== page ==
Table 3. Summary of 15 studies on effects of rotation grazing systems on native rangeland vegetation and livestock production in North America.


Financial Returns

Financial returns per acre average about 4% higher under continuous or season-long grazing than rotation grazing systems. The only grazing system showing a consistent financial advantage over continuous grazing was the Merrill 3 herd/4 pasture system. This advantage was due to increased grazing capacity through time, higher overall livestock performance, and better performance by vegetation and livestock during drought.

Some Conclusions and Thoughts for Future Research

Heavy grazing continues to be an important problem on rangelands in the United States and other parts of the world. This is somewhat puzzling in view of the fact that 25 long term grazing studies are consistent in showing it to be a losing proposition, financially, as well as biologically. Torell et al. (1991) using a Colorado prairie study (Sims et al. 1976), found profit-maximizing stocking rates were well below those that would deteriorate the rangeland resource. Workman (1986), as well as several studies we reviewed, drew the same conclusion. Therefore we believe ignorance, rather than monetary incentive, is the main reason why overgrazing is still such a serious problem.

Rotation grazing systems have been widely recommended by various government agencies concerned with range management. However research shows stocking rate reductions from heavy to conservative, have much higher probability of increasing grazing capacity, reducing risk, increasing financial returns, and reducing erosion. The United States Department of Agriculture, Natural Resources Conservation Service continues to recommend 50% use of forage resources. However the research convincingly shows 40–45% use is moderate on most rangelands and 30–35% use is needed for improvement in rangeland vegetation.

Many of the rotation grazing systems were studied using heavy stocking rates. Moderate continuous grazing typically gave better vegetation, livestock, and financial performance than rotation grazing at heavy stocking rates. However under moderate stocking rates there is evidence that some rotation grazing systems give equal or superior vegetation, livestock, and financial performance to continuous grazing (Holechek e t al. 1987, Heitschmidt et al. 1990, Taylor et al. 1993).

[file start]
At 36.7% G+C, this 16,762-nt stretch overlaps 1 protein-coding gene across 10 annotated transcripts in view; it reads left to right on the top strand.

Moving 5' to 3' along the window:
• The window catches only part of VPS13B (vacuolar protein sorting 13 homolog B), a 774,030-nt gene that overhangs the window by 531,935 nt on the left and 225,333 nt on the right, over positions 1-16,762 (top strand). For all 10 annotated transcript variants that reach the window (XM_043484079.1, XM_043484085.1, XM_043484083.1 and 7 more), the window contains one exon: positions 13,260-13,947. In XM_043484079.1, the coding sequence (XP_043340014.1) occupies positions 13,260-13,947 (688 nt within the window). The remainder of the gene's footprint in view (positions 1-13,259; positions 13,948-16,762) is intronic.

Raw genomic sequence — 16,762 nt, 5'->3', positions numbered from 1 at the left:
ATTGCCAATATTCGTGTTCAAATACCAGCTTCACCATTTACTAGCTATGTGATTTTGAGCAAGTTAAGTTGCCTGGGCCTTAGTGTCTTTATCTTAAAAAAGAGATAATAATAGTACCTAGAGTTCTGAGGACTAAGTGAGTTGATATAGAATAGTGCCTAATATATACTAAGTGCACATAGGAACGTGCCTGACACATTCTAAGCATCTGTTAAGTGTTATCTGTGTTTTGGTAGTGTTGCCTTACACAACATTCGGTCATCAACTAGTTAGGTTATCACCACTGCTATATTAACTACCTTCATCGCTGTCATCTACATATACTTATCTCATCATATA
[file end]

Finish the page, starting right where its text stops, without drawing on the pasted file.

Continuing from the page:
The Merrill 3 herd/4 pasture system has proven superior to continuous grazing on Texas rangelands. The Merrill 3 herd/4 pasture system differs from all others in that it involves multiple herds and only 25% of the rangeland receives non-use at any time. This system has been studied using moderate to conservative stocking rates. This allows sensitive areas and decreaser plants opportunity for recovery without placing stress on plants and livestock in grazed areas. Livestock with greatest nutritional requirements, such as replacement heifers, can be rotated into the nonuse pasture. The multi-herd approach also accommodates common-use grazing. The Merrill system can be modified for areas with seasonal precipitation, such as New Mexico, by dividing the ranch into 4 pastures and providing each pasture with growing season non-use once every 4 years. We have talked to many ranchers outside of Texas who have had considerable success with the Merrill multi-herd approach. We believe this approach should receive experimental evaluation in other range types.

As a final word, we express tremendous gratitude to the many great range people involved in conducting the classic studies. They involved much effort, time, creativity, and cost. In these studies a wealth of information remains to be discovered by those willing to do some reading and thinking.

Literature Cited

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April 1999